Calming a Baby at Night

By Jan Tedder, BSN, FNP, IBCLC; President of HUG Your BabySee Roadmap to Breastfeeding Success Online Course

It was an honor to be called into this Australian home by the grandmother of a charming 5-month-old baby, Julius. I had met Grandmother in the US while she was attending a conference. We had planned to make time for dinner when Jim and I traveled to her part of the world, but I was delighted to have THIS special invitation also.

She explains that her grandson (her first) has been a "handful" since birth. His mother and father had eagerly anticipated their child's birth and had prepared themselves for early parenthood with education, family support, and all the necessities of a cheerful nursery.

Though they understood that this stage of life could be challenging, they simply cannot believe the level of sustained exhaustion and confusion they've experienced so far.

Julius's mother has committed to breastfeeding. Though she has adequate milk supply, this child is constantly on the breast. That is because the breast has been the only way she knew to comfort her son when he "got going." Lately, even the breast will not calm him down, though. When he is obviously tired at night the parents take turns walking him, rocking him, and singing (until hoarse) to him. Sometimes all of these actions make NO difference. Consoling him and getting him to sleep seem impossible.

When Julius would finally get to sleep, he would sleep soundly for 45 minutes, stir, and then wake up screaming. These dedicated, sensitive parents had seldom seen their child sleep more than one hour at a stretch in all his five months of life.

Clearly this is a crisis. Mom is ready to give up breastfeeding. Dad is struggling to be faithful to his job responsibilities and to care for both his wife and their young one.

I have spent decades hearing and responding to stories like this one, and I've developed a template for evaluating, diagnosing, and treating families in a sleep predicament.

I begin by understanding that children do not sleep well for one (or all) of three main reasons:

  • Developmental Issues
  • Child-Centered Issues
  • Parent-Centered Issues

Developmental Issues refer to the fact that when healthy children during infancy and early childhood have a developmental surge (e.g., they are about to learn something new), they predictably have difficulty with their sleep patterns. Dr. Brazelton refers to these developmental surges as Touchpoints, and I used this information in developing my Roadmap to Breastfeeding Success.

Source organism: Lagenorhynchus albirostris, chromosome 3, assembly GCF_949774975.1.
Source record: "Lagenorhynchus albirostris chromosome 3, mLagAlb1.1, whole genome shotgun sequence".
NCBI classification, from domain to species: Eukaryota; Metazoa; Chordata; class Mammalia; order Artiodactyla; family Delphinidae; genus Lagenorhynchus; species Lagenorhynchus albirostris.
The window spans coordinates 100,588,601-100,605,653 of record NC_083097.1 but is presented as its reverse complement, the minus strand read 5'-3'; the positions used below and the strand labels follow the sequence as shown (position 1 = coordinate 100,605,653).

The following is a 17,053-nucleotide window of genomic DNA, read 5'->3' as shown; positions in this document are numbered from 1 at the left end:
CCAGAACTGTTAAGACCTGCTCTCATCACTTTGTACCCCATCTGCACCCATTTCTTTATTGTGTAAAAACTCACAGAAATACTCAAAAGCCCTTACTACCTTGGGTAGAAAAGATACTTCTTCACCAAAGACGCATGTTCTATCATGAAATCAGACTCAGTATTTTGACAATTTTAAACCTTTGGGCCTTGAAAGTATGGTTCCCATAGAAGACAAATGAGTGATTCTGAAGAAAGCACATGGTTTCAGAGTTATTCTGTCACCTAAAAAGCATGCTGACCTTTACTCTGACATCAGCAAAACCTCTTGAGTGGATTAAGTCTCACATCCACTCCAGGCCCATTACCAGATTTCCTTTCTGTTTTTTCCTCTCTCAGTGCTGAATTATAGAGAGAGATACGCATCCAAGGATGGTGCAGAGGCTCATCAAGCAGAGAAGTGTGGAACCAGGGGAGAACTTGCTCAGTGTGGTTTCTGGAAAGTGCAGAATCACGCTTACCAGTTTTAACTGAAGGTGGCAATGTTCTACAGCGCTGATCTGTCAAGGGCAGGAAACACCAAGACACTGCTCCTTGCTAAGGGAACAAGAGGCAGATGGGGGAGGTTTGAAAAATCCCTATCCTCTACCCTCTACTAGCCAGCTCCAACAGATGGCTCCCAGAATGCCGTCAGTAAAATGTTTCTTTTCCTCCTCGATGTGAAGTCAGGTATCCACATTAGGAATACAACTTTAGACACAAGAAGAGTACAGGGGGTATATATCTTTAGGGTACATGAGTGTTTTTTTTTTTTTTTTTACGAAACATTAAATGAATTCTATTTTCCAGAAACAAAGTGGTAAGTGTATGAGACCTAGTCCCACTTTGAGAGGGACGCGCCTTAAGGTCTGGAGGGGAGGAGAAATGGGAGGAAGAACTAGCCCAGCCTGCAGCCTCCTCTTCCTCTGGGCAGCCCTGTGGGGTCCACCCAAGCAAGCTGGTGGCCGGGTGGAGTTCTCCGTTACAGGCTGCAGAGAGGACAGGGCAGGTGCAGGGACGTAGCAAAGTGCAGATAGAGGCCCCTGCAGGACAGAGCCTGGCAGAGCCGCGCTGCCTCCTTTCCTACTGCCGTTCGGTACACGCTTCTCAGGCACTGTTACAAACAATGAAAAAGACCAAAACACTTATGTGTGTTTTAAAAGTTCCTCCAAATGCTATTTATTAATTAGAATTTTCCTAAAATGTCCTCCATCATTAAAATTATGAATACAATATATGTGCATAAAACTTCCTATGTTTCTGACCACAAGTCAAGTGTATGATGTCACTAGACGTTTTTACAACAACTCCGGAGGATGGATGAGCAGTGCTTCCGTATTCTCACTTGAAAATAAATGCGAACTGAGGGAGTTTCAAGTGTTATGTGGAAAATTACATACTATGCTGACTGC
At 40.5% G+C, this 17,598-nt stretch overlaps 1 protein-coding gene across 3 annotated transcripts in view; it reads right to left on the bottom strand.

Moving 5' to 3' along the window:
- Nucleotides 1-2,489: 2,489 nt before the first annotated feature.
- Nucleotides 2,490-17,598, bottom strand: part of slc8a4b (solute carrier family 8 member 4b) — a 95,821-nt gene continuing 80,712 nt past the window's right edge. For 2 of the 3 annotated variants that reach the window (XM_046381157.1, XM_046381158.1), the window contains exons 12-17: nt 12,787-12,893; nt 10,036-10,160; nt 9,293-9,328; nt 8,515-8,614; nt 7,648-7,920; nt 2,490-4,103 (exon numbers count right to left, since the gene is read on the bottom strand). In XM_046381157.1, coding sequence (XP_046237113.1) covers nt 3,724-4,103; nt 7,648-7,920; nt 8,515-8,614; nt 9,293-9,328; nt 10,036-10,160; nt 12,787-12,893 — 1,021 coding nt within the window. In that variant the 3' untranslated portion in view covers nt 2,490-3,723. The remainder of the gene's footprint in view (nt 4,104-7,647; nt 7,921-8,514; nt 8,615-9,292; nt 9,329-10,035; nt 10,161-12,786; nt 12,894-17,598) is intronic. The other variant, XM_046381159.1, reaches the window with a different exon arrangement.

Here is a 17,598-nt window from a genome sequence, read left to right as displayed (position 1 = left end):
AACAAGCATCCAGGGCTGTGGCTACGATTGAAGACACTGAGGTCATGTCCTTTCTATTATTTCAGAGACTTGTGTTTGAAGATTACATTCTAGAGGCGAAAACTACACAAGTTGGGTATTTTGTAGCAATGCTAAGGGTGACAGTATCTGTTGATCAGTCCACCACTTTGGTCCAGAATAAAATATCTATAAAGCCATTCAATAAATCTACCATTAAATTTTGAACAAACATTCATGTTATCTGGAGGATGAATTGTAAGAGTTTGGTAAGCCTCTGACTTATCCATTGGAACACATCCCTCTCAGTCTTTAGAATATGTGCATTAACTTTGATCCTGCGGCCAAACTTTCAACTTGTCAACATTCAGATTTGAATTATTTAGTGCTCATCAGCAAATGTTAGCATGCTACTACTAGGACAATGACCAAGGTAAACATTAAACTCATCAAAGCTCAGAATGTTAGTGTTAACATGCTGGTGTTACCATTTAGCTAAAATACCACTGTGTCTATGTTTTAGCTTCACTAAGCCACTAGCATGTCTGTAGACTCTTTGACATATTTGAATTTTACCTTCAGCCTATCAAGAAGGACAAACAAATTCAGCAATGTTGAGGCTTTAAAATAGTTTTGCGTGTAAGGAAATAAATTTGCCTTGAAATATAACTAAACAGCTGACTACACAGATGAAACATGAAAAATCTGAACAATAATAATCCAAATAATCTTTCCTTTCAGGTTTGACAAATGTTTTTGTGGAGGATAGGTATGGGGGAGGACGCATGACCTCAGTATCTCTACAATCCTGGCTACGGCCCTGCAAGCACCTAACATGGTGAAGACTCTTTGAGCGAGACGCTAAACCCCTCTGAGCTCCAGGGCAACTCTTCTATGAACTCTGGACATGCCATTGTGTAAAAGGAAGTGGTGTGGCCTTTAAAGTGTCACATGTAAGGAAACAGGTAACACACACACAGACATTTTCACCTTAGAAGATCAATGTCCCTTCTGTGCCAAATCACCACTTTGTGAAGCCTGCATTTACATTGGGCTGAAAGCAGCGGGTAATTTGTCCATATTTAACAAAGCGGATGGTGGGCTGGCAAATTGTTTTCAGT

Predictable surges in a baby's development include:
  1. The 2-week-old’s normal increase in crying
  2. The 1-month-old's developing clear Deep and Light sleep patterns
  3. The 4-month-old's increased distractibility while nursing
  4. The 6-month-old's drive to eat solids
  5. The 9-month-old's separation/stranger anxiety
  6. The 12-month-old's learning to walk
  7. The 18-month-old's second round of separation/stranger anxiety
  8. The 2-year-old's negativism 
Parents can be taught to anticipate these development surges, and to appreciate them as SUCCESSES in their child's development. However, parents also need to know how to help their baby through these new, up-at-night activities without increasing breastfeeding as the only way to comfort the child. Although this may sound counter-intuitive, mothers may need to learn strategies beyond the breast—precisely in order to keep breastfeeding!

Child-Centered Issues refer to a child's basic temperament. Initially, parents do not recognize that some challenging behaviors are temperament-driven. Though Thomas and Chess originally enumerated eight aspects of temperament, I find the following characteristics most relevant to issues of a child's sleep habits: intensity, persistence, sensitivity, and regularity. Helping parents appreciate their child's temperament will increase their ability to make plans that take their particular child's personality into account, rather than imaging how to handle the hypothetical "average" baby.

Parent-Centered Issues refer to the presence (or not) of depression, family stress (such as family violence, alcoholism), and unrealistic parent (and family) expectations. Significant pregnancy losses (miscarriages or infertility) increase parental anxiety, as does a mother's need to return to work sooner than she would like. Remember that fathers as well as mothers can suffer from postpartum depression. All of these factors can be considered "Parent-Centered Issues."